Washington D.C.’s Synetic Theatre is no usual performing arts company. In Synetic’s own words, their name comes from “synthesis: the coming together of distinct elements to form a whole, kinetic: pertaining to or imparting motion, active, dynamic” which equals “Synetic Theatre: a dynamic synthesis of the arts.” It was founded in 2001 by the husband and wife team of Paata and Irina Tsikurishvili, who dedicated their work to creating art from text and drama, aided by movement, acrobatics, dance, film and music. In the span of almost 20 years, they have received 134 Helen Hayes nominations and 34 awards.

This unique blend of styles creates a truly new form of theatre. Most of their more notable works are done without words, and rely on artistic movement, original scores and the dedications of the actors to carry the plot. Such works include “Romeo and Juliet,” “The Tempest,” “The Taming of the Shrew,” “Dante’s Inferno” and “Phantom of the Opera.”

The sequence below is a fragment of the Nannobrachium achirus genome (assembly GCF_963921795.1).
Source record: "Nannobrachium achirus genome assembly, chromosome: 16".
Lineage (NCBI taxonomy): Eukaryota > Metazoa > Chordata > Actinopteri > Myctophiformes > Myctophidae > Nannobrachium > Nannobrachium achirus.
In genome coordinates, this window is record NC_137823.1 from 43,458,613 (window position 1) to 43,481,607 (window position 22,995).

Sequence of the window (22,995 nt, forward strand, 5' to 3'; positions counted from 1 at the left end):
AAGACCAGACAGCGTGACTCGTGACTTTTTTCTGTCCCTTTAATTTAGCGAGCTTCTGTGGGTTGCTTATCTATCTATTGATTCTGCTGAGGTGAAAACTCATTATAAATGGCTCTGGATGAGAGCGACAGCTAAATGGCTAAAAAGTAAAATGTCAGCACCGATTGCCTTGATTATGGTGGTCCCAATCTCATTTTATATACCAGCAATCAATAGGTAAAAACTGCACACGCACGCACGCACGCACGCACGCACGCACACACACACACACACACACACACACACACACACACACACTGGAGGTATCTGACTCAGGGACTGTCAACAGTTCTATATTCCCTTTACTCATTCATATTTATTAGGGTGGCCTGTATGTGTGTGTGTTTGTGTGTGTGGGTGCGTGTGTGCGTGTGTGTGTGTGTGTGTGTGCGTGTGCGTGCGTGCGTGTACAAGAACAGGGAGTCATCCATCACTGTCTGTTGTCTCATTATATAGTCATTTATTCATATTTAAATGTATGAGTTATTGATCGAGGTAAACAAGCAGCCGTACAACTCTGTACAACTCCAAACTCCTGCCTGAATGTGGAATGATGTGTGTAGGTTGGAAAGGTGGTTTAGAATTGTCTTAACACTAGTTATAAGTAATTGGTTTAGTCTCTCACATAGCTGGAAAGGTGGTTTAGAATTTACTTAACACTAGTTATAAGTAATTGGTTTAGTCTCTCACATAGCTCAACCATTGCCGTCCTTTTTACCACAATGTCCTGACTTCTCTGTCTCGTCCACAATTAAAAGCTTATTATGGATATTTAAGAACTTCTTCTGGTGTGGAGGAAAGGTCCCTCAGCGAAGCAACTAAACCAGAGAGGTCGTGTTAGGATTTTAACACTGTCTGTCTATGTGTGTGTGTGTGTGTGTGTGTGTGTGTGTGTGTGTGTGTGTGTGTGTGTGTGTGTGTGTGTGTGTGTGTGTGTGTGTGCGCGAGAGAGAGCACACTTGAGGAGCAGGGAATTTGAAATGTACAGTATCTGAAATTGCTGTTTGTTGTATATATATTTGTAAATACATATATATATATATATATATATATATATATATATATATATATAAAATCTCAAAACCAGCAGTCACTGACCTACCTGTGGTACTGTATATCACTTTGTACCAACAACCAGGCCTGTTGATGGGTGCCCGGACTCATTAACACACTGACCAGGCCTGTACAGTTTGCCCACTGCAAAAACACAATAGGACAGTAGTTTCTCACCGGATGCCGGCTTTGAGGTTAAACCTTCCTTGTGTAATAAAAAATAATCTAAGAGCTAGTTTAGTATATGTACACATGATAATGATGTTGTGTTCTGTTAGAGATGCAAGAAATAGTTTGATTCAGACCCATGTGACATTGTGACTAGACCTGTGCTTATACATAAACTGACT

As a theatre company and concept, Synetic Theatre is well-respected and renowned in D.C, and rightly so. I have been a fan and in attendance since I first saw their wordless “Romeo and Juliet” many years ago. I have attended every show since, wordless or not. I have even become very familiar with the regular cast members and sit in the same seat every time I see the show. To see their “Phantom,” I flew back to D.C. this past weekend.